I've mentioned before that Thanksgiving is my favorite holiday, and I especially love the cooking and eating portions of the day. Like most, our family has a pretty set menu of must-haves on our Thanksgiving table, and none are more dear to me than mom's sweet potato souffle. I have many fond memories of smashing canned yams, measuring out brown sugar, and chopping pecans with mom. So when I spent my first Thanksgiving away from home, I mourned the absence of our favorite recipes. I didn't miss out on Thanksgiving when I was in Paris, in fact, I had three! The expat community likes the opportunity to gather and enjoy tastes of home with their countrymen. So in the course of a week I enjoyed one meal with the other American students at my French school, one with my English-speaking (but mostly non-American) church as an outreach to the French community, and one actually on Thanksgiving with a few friends. The latter was the only one I had occasion to cook for and so I elected...sweet potato soufflé, of course!
What ensued was a somewhat chaotic and comical adventure where I attempted to cook a good ol' southern recipe from scratch in a poorly stocked antiquated French kitchen...in France. I realize that last part was redundant, but I want to emphasize the fact that I was in France. Being in any other country, no matter how "modern," can make even the simplest of tasks an exhausting challenge. So I had no microwave, no electric mixer, no grater, and of course no canned yams, McCormick seasonings, or other familiar ingredients. It also didn't help that every other American in the city was preparing their own dinners, so things like cinnamon, which you normally wouldn't have a problem finding, were sold out in many stores. On the amusing side, it was easy to spot the Yanks that week, they were the confused ones in the stores searching desperately for ingredients to substitute for their own favorite recipes, and trying to explain things like "cornbread" in French. I traipsed all over the city collecting the various implements and ingredients, and then skipped my foreign policy class (in protest, don't the frenchies know it's an American holiday!?) to spend the day working on my concoction.
I used israeli sweet potatoes, an orange imported from Florida (go figure), and the french equivalents of everything else. The most inconvenient part was making the requisite soft-peak meringue that gets folded into the sweet potato mixture..without a mixer. Hand-whisking egg whites = not fun.
(On a side note, this is the ingredient which lends the casserole its "souffle" name. Souffle comes from the french "soufflé" which means "blown," thus actual souffles involve a great deal of airy meringue which gives them their puffed up, "blown up"appearance. Our casserole doesn't puff up like a real soufflé but it has the whipped egg whites folded in to make it less dense.)
|Hand-whisking the egg whites. |
Also note the massive mess in my tiny kitchen...and the awesome snowflakes mom made and sent me!
Between the hand-whisking and my little gas oven I wasn't at all confident in the results. But lo and behold...it came out looking pretty much just like momma's at home! And it tasted just as good too. It was a nice taste of home while far away.
That was 2007. Fast-forward four years to lovely 2011. And once again I find myself in a foreign country for the holidays. Since we had so many work friends together for Thanksgiving, and the sweet potatoes had already been signed up for before I got my name on the list, I didn't have any reason to make my favorite dish. Fortunately, for our team Christmas party this week, Ellen suggested sweet potatoes as a side with our ham, green beans, mashed potatoes, rolls, etc. So, once again I set to tracking down the necessary implements and ingredients.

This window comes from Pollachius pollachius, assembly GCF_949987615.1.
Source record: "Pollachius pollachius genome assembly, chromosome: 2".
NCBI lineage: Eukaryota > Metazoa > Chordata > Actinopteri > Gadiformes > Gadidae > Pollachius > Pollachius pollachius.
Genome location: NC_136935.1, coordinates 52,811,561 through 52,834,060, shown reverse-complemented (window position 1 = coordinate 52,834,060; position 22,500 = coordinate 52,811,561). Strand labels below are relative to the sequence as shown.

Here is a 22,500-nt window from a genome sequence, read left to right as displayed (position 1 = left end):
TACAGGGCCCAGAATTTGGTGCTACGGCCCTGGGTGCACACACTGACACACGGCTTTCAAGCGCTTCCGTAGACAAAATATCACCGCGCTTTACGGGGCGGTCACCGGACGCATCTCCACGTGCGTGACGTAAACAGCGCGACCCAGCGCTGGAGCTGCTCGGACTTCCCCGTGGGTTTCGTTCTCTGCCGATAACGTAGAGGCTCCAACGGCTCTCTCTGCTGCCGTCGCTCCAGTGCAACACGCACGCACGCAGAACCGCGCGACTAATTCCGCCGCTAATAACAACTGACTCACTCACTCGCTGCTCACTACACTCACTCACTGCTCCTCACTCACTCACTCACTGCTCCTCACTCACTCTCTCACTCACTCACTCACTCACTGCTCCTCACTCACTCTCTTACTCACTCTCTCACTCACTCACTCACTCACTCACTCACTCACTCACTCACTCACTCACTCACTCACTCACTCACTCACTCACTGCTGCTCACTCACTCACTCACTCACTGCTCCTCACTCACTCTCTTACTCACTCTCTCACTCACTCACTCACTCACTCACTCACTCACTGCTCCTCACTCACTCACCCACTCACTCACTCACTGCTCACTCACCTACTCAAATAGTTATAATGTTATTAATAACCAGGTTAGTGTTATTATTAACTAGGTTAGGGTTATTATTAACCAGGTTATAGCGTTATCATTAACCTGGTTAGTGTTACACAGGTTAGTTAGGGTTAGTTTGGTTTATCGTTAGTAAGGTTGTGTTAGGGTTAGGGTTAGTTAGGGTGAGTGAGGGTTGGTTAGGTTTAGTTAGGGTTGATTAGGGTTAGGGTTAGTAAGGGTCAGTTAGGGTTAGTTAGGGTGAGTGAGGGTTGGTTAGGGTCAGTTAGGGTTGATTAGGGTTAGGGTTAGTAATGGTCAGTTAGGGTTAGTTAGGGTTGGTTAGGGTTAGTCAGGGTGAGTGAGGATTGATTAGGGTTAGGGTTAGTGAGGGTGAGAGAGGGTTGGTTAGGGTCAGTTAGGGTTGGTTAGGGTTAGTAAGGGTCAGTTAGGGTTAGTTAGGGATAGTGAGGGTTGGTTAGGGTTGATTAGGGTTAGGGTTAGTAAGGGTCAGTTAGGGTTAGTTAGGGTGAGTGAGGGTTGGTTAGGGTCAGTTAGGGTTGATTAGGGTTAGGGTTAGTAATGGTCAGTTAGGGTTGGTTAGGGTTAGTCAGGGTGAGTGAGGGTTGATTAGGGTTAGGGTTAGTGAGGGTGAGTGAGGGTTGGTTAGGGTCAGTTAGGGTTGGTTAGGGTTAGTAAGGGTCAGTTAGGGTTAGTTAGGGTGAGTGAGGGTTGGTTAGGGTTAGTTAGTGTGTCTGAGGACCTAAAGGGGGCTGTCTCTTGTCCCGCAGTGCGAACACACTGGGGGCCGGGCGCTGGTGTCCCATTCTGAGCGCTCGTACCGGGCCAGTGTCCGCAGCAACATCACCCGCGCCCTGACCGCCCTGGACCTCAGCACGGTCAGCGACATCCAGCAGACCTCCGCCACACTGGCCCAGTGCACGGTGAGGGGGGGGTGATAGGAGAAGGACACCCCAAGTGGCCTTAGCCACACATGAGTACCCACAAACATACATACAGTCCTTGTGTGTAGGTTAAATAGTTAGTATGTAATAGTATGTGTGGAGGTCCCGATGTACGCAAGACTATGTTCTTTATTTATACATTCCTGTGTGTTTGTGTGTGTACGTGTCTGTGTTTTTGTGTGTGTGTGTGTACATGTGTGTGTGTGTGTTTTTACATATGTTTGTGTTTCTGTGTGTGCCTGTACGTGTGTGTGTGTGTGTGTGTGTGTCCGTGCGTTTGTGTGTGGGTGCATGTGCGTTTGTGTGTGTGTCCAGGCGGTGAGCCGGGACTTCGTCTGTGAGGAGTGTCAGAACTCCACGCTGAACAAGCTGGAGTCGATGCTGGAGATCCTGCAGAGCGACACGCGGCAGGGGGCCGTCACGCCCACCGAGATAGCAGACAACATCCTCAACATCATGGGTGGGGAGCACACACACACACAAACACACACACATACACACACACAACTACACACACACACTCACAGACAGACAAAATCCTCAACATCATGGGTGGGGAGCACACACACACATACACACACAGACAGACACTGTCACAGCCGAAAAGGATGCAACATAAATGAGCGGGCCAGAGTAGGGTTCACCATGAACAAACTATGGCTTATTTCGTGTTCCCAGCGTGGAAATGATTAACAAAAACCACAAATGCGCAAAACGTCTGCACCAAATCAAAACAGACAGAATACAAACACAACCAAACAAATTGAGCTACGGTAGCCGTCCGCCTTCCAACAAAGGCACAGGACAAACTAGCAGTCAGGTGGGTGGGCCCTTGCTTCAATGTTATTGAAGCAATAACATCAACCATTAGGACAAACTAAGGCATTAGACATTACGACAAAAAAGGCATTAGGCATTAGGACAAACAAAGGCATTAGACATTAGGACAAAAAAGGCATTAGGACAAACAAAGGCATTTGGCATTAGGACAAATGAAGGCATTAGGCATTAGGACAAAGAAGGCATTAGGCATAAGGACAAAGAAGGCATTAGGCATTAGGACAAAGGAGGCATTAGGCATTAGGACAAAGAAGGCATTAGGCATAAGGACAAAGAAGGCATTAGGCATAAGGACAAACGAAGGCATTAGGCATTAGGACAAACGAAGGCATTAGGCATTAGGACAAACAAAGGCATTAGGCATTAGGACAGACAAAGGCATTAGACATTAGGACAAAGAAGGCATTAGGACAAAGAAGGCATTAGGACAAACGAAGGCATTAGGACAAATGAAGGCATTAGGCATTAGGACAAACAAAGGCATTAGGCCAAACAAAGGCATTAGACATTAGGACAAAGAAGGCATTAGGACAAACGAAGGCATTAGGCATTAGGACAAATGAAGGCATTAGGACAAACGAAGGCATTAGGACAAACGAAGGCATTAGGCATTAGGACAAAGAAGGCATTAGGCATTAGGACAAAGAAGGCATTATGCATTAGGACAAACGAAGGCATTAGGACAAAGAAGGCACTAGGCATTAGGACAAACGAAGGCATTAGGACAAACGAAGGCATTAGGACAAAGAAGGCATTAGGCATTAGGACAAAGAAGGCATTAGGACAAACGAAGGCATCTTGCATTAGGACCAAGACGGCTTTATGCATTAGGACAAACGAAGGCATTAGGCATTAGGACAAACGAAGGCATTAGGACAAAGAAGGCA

It was still a challenge, but easier this time around. Our kitchen here, since the house has been lived in by so many staff members, has a pretty well-stocked kitchen that even includes...an electric mixer! Yay! (It's the little thing, people. Always remember that!) And because my dear friend Cat brought goodies with her when she came to visit, I had just enough brown sugar for the recipe. Also thankfully, Peru is the land of potatoes, so it wasn't a challenge to track down some "camote" (sweet potato). However, these sweet potatoes were unlike any that I have ever encountered. I don't know if its starch just has a higher sugar content than other varieties, but these made absolutely everything sticky, and it was a nightmare to remove. It was like getting pine sap on your hands! Boiling them left the stock pot crazy sticky too. My simultaneous cooking/cleaning skills have improved in 4 years, apparently, because the kitchen wasn't too much of a disaster this time.
|Kitchen in the middle of the process.|
|Hurray for electric mixers!|
It may not be Thanksgiving, but I enjoyed having a reason to make my favorite holiday dish. I love the taste, sure. But I am probably even more attached to the memories that making it always brings.
I don't know that anyone else enjoyed the sweet potato souffle as much as I did, but I thought it tasted pretty good. The only real struggle was that our gas heated oven lacks a thermometer, so although it was "set" to the right temperature, it did not reach the right temperature, so I cranked it up and cooked it twice as long. Even without putting in the full measure of sugar called for, it's still sweet enough to be dessert. I think this particular variety of potato is sweeter than some others, but I'm certainly not complaining that there are leftovers! I will be eating my sweet potato souffle and enjoying the flavor and memories of sweet times at home.